Early on the morning of that day the local authorities of Sulaco had fled for refuge to the O.S.N. Company’s offices, a strong building near the shore end of the jetty, leaving the town to the mercies of a revolutionary rabble; and as the Dictator was execrated by the populace on account of the severe recruitment law his necessities had compelled him to enforce during the struggle, he stood a good chance of being torn to pieces. Providentially, Nostromo—invaluable fellow—with some Italian workmen, imported to work upon the National Central Railway, was at hand, and managed to snatch him away—for the time at least. Ultimately, Captain Mitchell succeeded in taking everybody off in his own gig to one of the Company’s steamers—it was the Minerva—just then, as luck would have it, entering the harbour.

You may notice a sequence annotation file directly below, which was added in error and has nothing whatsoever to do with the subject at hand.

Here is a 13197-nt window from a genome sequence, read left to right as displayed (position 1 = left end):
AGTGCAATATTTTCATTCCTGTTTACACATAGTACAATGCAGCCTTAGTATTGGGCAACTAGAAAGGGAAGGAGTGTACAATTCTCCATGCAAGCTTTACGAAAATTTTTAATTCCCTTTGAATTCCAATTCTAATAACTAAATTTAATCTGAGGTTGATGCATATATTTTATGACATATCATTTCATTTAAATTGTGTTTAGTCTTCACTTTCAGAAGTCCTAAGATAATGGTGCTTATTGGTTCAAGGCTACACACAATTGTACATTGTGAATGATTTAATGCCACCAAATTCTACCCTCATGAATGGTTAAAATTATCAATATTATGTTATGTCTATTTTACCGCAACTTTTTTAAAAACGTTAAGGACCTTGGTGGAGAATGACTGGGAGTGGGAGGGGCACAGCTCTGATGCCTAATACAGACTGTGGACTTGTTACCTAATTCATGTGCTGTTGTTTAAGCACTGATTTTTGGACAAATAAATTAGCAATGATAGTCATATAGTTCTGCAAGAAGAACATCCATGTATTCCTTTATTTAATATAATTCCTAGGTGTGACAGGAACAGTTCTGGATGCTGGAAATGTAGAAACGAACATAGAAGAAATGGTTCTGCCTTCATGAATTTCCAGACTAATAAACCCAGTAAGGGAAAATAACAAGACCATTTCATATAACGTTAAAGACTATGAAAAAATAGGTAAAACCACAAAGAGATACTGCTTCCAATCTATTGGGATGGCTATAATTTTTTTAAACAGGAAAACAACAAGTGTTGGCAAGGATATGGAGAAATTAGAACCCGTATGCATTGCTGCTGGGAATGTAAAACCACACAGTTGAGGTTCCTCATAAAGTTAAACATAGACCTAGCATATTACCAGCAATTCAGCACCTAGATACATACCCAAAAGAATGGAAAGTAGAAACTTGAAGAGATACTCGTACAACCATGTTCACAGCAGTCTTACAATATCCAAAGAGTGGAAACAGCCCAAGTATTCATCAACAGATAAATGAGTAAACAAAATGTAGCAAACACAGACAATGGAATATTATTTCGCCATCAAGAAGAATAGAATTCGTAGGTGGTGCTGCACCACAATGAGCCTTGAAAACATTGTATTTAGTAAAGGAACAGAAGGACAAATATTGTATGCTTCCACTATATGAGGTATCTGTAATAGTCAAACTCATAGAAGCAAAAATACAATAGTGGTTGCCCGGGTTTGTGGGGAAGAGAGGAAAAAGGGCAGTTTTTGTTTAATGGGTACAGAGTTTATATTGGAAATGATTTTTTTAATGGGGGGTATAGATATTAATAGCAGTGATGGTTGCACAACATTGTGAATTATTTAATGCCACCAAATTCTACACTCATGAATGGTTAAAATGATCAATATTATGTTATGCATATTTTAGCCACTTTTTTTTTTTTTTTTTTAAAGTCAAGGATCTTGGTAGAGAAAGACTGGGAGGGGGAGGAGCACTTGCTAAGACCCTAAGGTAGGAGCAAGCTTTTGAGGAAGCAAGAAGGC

He had to lower these gentlemen at the end of a rope out of a hole in the wall at the back, while the mob which, pouring out of the town, had spread itself all along the shore, howled and foamed at the foot of the building in front. He had to hurry them then the whole length of the jetty; it had been a desperate dash, neck or nothing—and again it was Nostromo, a fellow in a thousand, who, at the head, this time, of the Company’s body of lightermen, held the jetty against the rushes of the rabble, thus giving the fugitives time to reach the gig lying ready for them at the other end with the Company’s flag at the stern. Sticks, stones, shots flew; knives, too, were thrown. Captain Mitchell exhibited willingly the long cicatrice of a cut over his left ear and temple, made by a razor-blade fastened to a stick—a weapon, he explained, very much in favour with the “worst kind of nigger out here.”